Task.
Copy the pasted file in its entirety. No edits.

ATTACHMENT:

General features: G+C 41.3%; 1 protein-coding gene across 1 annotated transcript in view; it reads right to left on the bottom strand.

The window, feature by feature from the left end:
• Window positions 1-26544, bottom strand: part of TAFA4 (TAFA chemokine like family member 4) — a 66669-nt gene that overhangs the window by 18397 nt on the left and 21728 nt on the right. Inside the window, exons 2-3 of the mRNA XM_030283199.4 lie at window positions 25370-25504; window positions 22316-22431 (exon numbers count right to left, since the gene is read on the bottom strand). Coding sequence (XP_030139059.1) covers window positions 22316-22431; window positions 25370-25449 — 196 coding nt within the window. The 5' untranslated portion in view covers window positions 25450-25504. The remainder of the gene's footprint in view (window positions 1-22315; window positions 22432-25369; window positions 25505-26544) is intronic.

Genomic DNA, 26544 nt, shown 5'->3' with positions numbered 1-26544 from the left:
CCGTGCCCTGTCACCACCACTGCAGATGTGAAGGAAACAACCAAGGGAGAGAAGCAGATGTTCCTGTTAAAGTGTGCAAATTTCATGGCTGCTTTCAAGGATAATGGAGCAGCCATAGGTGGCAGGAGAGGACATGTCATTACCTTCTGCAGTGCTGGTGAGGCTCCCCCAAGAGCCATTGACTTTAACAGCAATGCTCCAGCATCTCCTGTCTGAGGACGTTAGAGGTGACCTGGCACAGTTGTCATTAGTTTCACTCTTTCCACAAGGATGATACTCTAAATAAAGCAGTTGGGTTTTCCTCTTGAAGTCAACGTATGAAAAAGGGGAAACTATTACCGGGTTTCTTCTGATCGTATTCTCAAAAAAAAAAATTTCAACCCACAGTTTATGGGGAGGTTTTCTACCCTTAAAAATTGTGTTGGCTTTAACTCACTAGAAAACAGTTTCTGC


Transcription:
General features: G+C 41.3%; 1 protein-coding gene across 1 annotated transcript in view; it reads right to left on the bottom strand.

The window, feature by feature from the left end:
• Window positions 1-26544, bottom strand: part of TAFA4 (TAFA chemokine like family member 4) — a 66669-nt gene that overhangs the window by 18397 nt on the left and 21728 nt on the right. Inside the window, exons 2-3 of the mRNA XM_030283199.4 lie at window positions 25370-25504; window positions 22316-22431 (exon numbers count right to left, since the gene is read on the bottom strand). Coding sequence (XP_030139059.1) covers window positions 22316-22431; window positions 25370-25449 — 196 coding nt within the window. The 5' untranslated portion in view covers window positions 25450-25504. The remainder of the gene's footprint in view (window positions 1-22315; window positions 22432-25369; window positions 25505-26544) is intronic.

Genomic DNA, 26544 nt, shown 5'->3' with positions numbered 1-26544 from the left:
CCGTGCCCTGTCACCACCACTGCAGATGTGAAGGAAACAACCAAGGGAGAGAAGCAGATGTTCCTGTTAAAGTGTGCAAATTTCATGGCTGCTTTCAAGGATAATGGAGCAGCCATAGGTGGCAGGAGAGGACATGTCATTACCTTCTGCAGTGCTGGTGAGGCTCCCCCAAGAGCCATTGACTTTAACAGCAATGCTCCAGCATCTCCTGTCTGAGGACGTTAGAGGTGACCTGGCACAGTTGTCATTAGTTTCACTCTTTCCACAAGGATGATACTCTAAATAAAGCAGTTGGGTTTTCCTCTTGAAGTCAACGTATGAAAAAGGGGAAACTATTACCGGGTTTCTTCTGATCGTATTCTCAAAAAAAAAAATTTCAACCCACAGTTTATGGGGAGGTTTTCTACCCTTAAAAATTGTGTTGGCTTTAACTCACTAGAAAACAGTTTCTGC